Baseball insiders say the Brewers are in on Sonny Gray, but why are they so bullish after such a down year?
In the public eye, Sonny Gray is no longer a sexy name.
For those who doubt, the comments swirling around rumors of the Yankees and Brewers discussing a potential trade for the six-year veteran should clarify what little remains. But having little fanfare or excitement, let alone enthusiasm, shouldn’t overshadow one of the most important concepts in baseball, especially for a small market team: value.
Sure, on the surface, Gray pitched more like a starter in his mid-30s trying to reinvent himself for a new club than a player only two years removed from an All-Star appearance and a third place finish in the AL Cy Young voting. But surface numbers like wins and losses are only half, if not less, of the story.
Before he was traded to New York at the deadline in 2017, there seemed to be a lot more enthusiasm for the then-27-year-old right-hander in Milwaukee, even if that meant moving a few key pieces to do so. And even those that remained skeptical seemed to have at least some semblance of understanding as to why the interest existed, even if the cost was higher than many were willing to pay.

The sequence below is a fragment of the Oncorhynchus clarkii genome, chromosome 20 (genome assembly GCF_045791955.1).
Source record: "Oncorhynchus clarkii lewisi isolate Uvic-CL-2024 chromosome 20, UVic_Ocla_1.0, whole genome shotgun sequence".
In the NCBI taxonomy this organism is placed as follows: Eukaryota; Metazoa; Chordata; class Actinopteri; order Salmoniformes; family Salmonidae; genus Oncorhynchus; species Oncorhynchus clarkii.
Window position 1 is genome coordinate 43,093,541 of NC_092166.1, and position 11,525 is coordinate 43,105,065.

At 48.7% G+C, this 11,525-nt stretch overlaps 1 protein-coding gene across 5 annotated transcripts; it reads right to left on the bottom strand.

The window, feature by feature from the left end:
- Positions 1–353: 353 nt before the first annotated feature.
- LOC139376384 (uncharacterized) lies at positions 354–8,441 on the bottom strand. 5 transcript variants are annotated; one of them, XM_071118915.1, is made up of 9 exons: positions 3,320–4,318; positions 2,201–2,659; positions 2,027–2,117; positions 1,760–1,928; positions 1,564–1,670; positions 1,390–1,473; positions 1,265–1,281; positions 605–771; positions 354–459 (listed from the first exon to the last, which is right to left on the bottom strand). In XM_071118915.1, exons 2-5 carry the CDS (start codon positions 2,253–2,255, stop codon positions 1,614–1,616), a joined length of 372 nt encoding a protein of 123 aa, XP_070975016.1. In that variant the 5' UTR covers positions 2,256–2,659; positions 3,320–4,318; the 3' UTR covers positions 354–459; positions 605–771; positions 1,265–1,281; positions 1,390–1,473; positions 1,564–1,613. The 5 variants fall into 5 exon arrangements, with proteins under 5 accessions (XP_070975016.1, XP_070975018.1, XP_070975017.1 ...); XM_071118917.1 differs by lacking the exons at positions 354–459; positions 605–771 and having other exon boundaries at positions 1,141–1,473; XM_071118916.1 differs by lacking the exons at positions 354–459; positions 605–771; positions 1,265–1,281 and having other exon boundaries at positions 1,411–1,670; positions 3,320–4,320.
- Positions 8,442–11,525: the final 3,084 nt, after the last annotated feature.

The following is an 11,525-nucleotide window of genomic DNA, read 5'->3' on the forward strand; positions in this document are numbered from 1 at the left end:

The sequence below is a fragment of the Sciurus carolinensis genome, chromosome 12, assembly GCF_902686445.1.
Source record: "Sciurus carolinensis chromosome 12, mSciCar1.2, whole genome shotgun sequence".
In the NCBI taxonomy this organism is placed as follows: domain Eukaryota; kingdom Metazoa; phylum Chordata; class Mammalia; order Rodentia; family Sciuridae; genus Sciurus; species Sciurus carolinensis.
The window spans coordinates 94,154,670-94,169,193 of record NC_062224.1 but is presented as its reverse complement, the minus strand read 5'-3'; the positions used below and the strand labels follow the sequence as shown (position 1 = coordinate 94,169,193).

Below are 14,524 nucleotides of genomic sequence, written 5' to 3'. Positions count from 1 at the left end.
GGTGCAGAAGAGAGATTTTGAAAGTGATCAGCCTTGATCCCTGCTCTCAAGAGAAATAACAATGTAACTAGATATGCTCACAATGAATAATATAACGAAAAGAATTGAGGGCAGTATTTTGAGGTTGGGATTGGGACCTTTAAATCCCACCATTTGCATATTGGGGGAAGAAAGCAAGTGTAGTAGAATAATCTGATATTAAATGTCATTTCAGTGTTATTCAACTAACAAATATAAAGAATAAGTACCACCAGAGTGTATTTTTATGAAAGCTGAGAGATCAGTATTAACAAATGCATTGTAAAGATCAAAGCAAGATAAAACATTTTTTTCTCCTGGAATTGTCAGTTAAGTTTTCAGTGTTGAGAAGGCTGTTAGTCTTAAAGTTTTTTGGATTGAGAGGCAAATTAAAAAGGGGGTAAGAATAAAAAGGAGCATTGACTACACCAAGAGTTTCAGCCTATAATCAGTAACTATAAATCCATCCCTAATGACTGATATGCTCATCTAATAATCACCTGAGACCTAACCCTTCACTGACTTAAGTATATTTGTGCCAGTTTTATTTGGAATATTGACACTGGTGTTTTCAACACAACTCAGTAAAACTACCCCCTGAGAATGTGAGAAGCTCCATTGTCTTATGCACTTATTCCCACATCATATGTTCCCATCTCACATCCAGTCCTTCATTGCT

A few months before his age-29 season, however, there seems to be significant public backlash over the club’s continued interest in potentially securing Gray from the Yankees, who have shown absolutely no interest in keeping the hurler around, certainly much of which likely stems from his borderline brutal numbers while in the Bronx last year (4.90 ERA, 1.496 WHIP), even if his 2017 numbers appeared more favorable.
Whatever the case is, it’s hard to deny that Gray absolutely suffered within the confines of Yankee Stadium. Throughout his year-and-a-half tenure, he amassed a 6.35 ERA and 1.674 WHIP while going 15-16. And despite his splits, it was enough for him to lose nearly all support in New York, let alone interest throughout the rest of the league in both front offices — at least seemingly — and stadium seats alike.